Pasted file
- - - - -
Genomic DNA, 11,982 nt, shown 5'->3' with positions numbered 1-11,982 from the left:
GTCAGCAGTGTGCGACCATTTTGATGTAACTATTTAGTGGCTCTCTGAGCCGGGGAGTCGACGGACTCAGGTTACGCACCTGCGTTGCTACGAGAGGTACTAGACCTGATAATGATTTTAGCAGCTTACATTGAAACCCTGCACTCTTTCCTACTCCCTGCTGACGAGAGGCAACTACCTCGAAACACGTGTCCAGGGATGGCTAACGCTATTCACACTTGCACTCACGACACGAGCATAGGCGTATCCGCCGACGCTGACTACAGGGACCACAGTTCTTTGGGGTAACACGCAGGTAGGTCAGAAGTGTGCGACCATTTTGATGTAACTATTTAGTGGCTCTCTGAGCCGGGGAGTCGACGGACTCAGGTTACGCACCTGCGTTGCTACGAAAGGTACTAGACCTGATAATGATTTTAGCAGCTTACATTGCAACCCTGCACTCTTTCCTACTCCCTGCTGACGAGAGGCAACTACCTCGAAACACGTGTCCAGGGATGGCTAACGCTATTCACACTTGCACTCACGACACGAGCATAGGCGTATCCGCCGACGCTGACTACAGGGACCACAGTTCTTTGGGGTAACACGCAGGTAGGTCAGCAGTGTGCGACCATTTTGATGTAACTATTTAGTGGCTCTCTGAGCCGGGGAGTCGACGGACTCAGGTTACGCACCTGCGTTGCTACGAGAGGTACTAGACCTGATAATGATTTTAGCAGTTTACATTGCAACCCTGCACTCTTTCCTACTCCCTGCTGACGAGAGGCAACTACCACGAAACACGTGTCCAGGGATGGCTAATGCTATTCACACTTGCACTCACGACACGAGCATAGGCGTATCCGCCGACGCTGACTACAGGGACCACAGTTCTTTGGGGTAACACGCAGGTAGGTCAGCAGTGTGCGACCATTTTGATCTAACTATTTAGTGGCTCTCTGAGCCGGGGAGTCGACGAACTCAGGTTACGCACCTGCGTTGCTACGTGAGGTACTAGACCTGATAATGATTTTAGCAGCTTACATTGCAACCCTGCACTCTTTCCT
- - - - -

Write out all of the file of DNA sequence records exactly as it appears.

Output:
Genomic DNA, 11,982 nt, shown 5'->3' with positions numbered 1-11,982 from the left:
GTCAGCAGTGTGCGACCATTTTGATGTAACTATTTAGTGGCTCTCTGAGCCGGGGAGTCGACGGACTCAGGTTACGCACCTGCGTTGCTACGAGAGGTACTAGACCTGATAATGATTTTAGCAGCTTACATTGAAACCCTGCACTCTTTCCTACTCCCTGCTGACGAGAGGCAACTACCTCGAAACACGTGTCCAGGGATGGCTAACGCTATTCACACTTGCACTCACGACACGAGCATAGGCGTATCCGCCGACGCTGACTACAGGGACCACAGTTCTTTGGGGTAACACGCAGGTAGGTCAGAAGTGTGCGACCATTTTGATGTAACTATTTAGTGGCTCTCTGAGCCGGGGAGTCGACGGACTCAGGTTACGCACCTGCGTTGCTACGAAAGGTACTAGACCTGATAATGATTTTAGCAGCTTACATTGCAACCCTGCACTCTTTCCTACTCCCTGCTGACGAGAGGCAACTACCTCGAAACACGTGTCCAGGGATGGCTAACGCTATTCACACTTGCACTCACGACACGAGCATAGGCGTATCCGCCGACGCTGACTACAGGGACCACAGTTCTTTGGGGTAACACGCAGGTAGGTCAGCAGTGTGCGACCATTTTGATGTAACTATTTAGTGGCTCTCTGAGCCGGGGAGTCGACGGACTCAGGTTACGCACCTGCGTTGCTACGAGAGGTACTAGACCTGATAATGATTTTAGCAGTTTACATTGCAACCCTGCACTCTTTCCTACTCCCTGCTGACGAGAGGCAACTACCACGAAACACGTGTCCAGGGATGGCTAATGCTATTCACACTTGCACTCACGACACGAGCATAGGCGTATCCGCCGACGCTGACTACAGGGACCACAGTTCTTTGGGGTAACACGCAGGTAGGTCAGCAGTGTGCGACCATTTTGATCTAACTATTTAGTGGCTCTCTGAGCCGGGGAGTCGACGAACTCAGGTTACGCACCTGCGTTGCTACGTGAGGTACTAGACCTGATAATGATTTTAGCAGCTTACATTGCAACCCTGCACTCTTTCCT